Welcome to the new version of CaltechAUTHORS. Login is currently restricted to library staff. If you notice any issues, please email coda@library.caltech.edu
Published July 1967 | Published
Journal Article Open

Inhomogeneities in the Earth's Mantle


Using seismic body and surface waves, the velocity structure of the Earth's mantle is determined with the emphasis on regions of anomalous variations (so-called 'discontinuities'). In the upper mantle, the interpretation of Rayleigh and Love wave dispersion curves yields shear velocity profiles with discontinuities at depths 350 km and 700 km, and a low-velocity zone extending to 350km. In the lower mantle P-velocity profile is determined from dt/dΔ measurements using large aperture seismic array and travel times from Long Shot nuclear explosion for the Japan-Kuriles-Aleutian-Montana path. The velocity structure shows anomalous gradients or 'discontinuities' at depths 700, 1200 and 1900km, indicating that the lower mantle is not homogeneous. Lateral variations of the velocity structures are investigated. For the upper mantle studies the Earth is divided into three regions: oceanic areas, continental shields, and tectonic zones. Pure path phase velocities of Love waves are extracted from the composite dispersion data. The pure path shear velocity profiles obtained from these data are characterized by lower velocities under the oceans in the uppermost portion of the mantle. Shields have the highest velocities. These velocity differences are interpreted in terms of temperature variations. At a depth of 110 km the temperature of the oceanic mantle is higher (by 100–500° C depending on the temperature coefficient of the velocity) than that of the mantle under the shields. The presence of lateral heterogeneities in the mantle is demonstrated qualitatively by the differences of dt/dΔ vs Δ curves for two separate paths. Undulations of the geoid as determined from satellite observations are investigated for determining the sources of the anomalies. It is concluded that the main sources of lateral density variations must be in the mantle at depths greater than about 100km.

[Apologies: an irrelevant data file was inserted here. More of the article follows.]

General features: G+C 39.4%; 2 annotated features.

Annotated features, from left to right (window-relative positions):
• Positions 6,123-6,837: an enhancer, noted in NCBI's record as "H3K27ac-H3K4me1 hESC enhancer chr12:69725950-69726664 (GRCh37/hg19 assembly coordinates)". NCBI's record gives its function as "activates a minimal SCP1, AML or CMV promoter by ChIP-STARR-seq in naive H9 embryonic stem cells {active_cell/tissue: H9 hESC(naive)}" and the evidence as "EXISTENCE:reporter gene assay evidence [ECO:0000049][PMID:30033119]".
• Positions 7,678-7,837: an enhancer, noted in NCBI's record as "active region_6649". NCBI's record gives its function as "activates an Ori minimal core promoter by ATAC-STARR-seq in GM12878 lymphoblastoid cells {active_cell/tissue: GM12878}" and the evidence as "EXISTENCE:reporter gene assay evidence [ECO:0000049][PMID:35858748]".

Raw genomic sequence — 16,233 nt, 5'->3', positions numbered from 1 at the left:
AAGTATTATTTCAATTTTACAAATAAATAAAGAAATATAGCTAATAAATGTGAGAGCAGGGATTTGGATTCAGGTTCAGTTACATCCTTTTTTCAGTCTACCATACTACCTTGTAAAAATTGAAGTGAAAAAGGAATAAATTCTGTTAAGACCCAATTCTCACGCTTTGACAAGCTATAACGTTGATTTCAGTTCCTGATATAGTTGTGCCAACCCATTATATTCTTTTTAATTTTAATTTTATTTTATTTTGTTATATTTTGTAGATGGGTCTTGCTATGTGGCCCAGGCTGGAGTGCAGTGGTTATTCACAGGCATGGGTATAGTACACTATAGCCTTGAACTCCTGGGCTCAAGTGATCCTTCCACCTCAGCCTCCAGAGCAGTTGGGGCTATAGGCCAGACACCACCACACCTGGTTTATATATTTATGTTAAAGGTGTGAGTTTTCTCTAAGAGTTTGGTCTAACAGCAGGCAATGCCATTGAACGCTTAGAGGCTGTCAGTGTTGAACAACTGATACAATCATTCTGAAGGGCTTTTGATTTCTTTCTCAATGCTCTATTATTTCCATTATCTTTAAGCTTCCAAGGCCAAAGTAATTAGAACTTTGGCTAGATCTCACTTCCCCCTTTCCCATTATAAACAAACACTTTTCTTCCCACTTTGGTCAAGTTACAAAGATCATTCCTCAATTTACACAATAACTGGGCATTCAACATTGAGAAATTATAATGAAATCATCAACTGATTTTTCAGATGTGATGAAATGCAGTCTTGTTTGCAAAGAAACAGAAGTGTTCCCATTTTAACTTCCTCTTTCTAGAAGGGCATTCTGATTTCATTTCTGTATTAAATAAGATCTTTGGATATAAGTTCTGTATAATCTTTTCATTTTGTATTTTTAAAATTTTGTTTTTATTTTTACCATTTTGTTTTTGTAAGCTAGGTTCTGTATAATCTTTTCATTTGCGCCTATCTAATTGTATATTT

Additional Information

© 1967 Royal Astronomical Society. This work was supported by the Advanced Research Projects Agency (and monitored by the Air Force Office of Scientific Research) under Contract No. AF 49(638)-1632 at the Massachusetts Institute of Technology and Contract No. AF 49(638)-1337 at the California Institute of Technology. The authors are grateful to Professor Francis Birch for his critical review of the manuscript and suggestions.

Attached Files

Published - DLAgjras67c.pdf


Files (1.6 MB)
Name Size Download all
1.6 MB Preview Download

Additional details

August 19, 2023
October 26, 2023